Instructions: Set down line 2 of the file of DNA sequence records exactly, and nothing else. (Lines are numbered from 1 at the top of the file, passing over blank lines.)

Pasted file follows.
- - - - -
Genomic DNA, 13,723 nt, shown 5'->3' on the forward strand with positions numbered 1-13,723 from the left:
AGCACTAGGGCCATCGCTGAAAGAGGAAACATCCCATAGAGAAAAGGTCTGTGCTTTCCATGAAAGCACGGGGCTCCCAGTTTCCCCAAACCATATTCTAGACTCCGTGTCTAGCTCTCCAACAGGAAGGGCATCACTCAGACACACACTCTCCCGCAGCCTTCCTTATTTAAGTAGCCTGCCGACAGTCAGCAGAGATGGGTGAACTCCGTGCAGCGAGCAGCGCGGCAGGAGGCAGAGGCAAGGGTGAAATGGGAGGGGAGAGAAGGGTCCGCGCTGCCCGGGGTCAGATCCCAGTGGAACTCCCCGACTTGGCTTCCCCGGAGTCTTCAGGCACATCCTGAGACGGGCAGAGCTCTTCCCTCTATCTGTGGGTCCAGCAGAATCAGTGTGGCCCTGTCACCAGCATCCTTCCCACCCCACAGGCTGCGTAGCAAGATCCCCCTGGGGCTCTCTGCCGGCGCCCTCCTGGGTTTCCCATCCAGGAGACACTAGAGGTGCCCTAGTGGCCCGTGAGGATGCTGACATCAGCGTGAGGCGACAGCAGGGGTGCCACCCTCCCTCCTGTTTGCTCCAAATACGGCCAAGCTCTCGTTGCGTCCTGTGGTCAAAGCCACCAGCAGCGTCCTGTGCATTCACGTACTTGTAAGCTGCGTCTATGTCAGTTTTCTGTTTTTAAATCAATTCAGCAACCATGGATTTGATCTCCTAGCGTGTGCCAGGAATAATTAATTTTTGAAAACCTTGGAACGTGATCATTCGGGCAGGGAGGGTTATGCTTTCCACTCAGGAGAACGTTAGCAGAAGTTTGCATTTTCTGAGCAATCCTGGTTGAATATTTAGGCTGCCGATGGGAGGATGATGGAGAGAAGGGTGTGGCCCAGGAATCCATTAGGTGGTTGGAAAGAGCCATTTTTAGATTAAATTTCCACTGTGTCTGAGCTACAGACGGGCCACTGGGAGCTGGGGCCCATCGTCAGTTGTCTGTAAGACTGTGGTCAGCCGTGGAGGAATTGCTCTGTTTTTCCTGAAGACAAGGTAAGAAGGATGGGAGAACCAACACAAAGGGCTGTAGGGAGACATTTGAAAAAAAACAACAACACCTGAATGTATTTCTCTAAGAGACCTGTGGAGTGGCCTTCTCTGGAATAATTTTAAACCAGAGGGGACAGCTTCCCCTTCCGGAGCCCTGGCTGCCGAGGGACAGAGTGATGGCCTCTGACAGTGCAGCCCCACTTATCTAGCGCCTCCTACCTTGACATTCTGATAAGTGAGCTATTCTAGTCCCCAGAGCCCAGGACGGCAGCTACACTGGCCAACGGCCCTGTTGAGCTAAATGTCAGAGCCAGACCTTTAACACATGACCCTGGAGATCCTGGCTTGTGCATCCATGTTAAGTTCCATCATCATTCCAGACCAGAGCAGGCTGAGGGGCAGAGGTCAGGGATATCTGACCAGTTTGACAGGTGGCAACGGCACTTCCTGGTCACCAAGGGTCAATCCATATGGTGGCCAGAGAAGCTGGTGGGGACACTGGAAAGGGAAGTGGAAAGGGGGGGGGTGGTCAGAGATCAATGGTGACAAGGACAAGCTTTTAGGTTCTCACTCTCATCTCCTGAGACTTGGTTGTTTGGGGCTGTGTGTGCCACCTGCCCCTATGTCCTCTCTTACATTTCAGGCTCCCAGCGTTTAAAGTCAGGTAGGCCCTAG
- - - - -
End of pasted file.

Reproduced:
AGCACTAGGGCCATCGCTGAAAGAGGAAACATCCCATAGAGAAAAGGTCTGTGCTTTCCATGAAAGCACGGGGCTCCCAGTTTCCCCAAACCATATTCTAGACTCCGTGTCTAGCTCTCCAACAGGAAGGGCATCACTCAGACACACACTCTCCCGCAGCCTTCCTTATTTAAGTAGCCTGCCGACAGTCAGCAGAGATGGGTGAACTCCGTGCAGCGAGCAGCGCGGCAGGAGGCAGAGGCAAGGGTGAAATGGGAGGGGAGAGAAGGGTCCGCGCTGCCCGGGGTCAGATCCCAGTGGAACTCCCCGACTTGGCTTCCCCGGAGTCTTCAGGCACATCCTGAGACGGGCAGAGCTCTTCCCTCTATCTGTGGGTCCAGCAGAATCAGTGTGGCCCTGTCACCAGCATCCTTCCCACCCCACAGGCTGCGTAGCAAGATCCCCCTGGGGCTCTCTGCCGGCGCCCTCCTGGGTTTCCCATCCAGGAGACACTAGAGGTGCCCTAGTGGCCCGTGAGGATGCTGACATCAGCGTGAGGCGACAGCAGGGGTGCCACCCTCCCTCCTGTTTGCTCCAAATACGGCCAAGCTCTCGTTGCGTCCTGTGGTCAAAGCCACCAGCAGCGTCCTGTGCATTCACGTACTTGTAAGCTGCGTCTATGTCAGTTTTCTGTTTTTAAATCAATTCAGCAACCATGGATTTGATCTCCTAGCGTGTGCCAGGAATAATTAATTTTTGAAAACCTTGGAACGTGATCATTCGGGCAGGGAGGGTTATGCTTTCCACTCAGGAGAACGTTAGCAGAAGTTTGCATTTTCTGAGCAATCCTGGTTGAATATTTAGGCTGCCGATGGGAGGATGATGGAGAGAAGGGTGTGGCCCAGGAATCCATTAGGTGGTTGGAAAGAGCCATTTTTAGATTAAATTTCCACTGTGTCTGAGCTACAGACGGGCCACTGGGAGCTGGGGCCCATCGTCAGTTGTCTGTAAGACTGTGGTCAGCCGTGGAGGAATTGCTCTGTTTTTCCTGAAGACAAGGTAAGAAGGATGGGAGAACCAACACAAAGGGCTGTAGGGAGACATTTGAAAAAAAACAACAACACCTGAATGTATTTCTCTAAGAGACCTGTGGAGTGGCCTTCTCTGGAATAATTTTAAACCAGAGGGGACAGCTTCCCCTTCCGGAGCCCTGGCTGCCGAGGGACAGAGTGATGGCCTCTGACAGTGCAGCCCCACTTATCTAGCGCCTCCTACCTTGACATTCTGATAAGTGAGCTATTCTAGTCCCCAGAGCCCAGGACGGCAGCTACACTGGCCAACGGCCCTGTTGAGCTAAATGTCAGAGCCAGACCTTTAACACATGACCCTGGAGATCCTGGCTTGTGCATCCATGTTAAGTTCCATCATCATTCCAGACCAGAGCAGGCTGAGGGGCAGAGGTCAGGGATATCTGACCAGTTTGACAGGTGGCAACGGCACTTCCTGGTCACCAAGGGTCAATCCATATGGTGGCCAGAGAAGCTGGTGGGGACACTGGAAAGGGAAGTGGAAAGGGGGGGGGTGGTCAGAGATCAATGGTGACAAGGACAAGCTTTTAGGTTCTCACTCTCATCTCCTGAGACTTGGTTGTTTGGGGCTGTGTGTGCCACCTGCCCCTATGTCCTCTCTTACATTTCAGGCTCCCAGCGTTTAAAGTCAGGTAGGCCCTAG